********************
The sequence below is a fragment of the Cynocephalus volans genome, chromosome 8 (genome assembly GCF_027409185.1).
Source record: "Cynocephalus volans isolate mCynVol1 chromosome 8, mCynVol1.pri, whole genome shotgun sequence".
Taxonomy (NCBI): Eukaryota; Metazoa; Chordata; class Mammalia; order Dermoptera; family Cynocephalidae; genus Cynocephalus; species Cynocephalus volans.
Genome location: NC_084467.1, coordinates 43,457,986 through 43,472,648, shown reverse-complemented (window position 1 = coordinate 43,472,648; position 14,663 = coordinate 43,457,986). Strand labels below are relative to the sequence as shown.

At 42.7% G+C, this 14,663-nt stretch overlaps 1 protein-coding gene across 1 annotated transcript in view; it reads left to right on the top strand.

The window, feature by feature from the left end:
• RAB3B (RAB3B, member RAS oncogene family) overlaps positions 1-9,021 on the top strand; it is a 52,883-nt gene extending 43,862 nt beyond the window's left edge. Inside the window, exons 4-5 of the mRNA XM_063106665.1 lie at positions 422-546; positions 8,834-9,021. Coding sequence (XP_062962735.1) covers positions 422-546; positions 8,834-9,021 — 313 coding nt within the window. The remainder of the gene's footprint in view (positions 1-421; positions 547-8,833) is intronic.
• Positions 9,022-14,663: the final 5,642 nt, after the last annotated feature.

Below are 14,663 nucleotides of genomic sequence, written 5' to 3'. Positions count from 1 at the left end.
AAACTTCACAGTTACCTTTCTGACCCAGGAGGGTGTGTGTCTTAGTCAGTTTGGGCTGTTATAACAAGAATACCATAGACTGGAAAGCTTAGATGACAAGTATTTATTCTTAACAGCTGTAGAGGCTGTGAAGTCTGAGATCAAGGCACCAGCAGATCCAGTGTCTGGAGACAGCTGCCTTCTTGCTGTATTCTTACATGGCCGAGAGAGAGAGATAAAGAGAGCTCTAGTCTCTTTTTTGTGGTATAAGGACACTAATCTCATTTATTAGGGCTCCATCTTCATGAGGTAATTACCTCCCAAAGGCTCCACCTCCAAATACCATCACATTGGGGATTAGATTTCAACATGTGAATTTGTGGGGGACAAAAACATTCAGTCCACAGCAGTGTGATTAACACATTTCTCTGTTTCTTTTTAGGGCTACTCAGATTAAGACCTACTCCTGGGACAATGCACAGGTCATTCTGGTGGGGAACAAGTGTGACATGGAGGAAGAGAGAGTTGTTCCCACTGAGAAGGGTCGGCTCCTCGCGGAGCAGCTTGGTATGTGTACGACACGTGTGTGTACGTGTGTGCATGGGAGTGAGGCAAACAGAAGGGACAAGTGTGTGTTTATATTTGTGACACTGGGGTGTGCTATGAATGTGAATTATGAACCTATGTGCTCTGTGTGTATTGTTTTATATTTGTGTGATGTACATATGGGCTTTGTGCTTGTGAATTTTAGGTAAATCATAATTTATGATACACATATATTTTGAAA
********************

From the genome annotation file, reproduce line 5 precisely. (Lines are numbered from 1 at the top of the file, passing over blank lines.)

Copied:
At 42.7% G+C, this 14,663-nt stretch overlaps 1 protein-coding gene across 1 annotated transcript in view; it reads left to right on the top strand.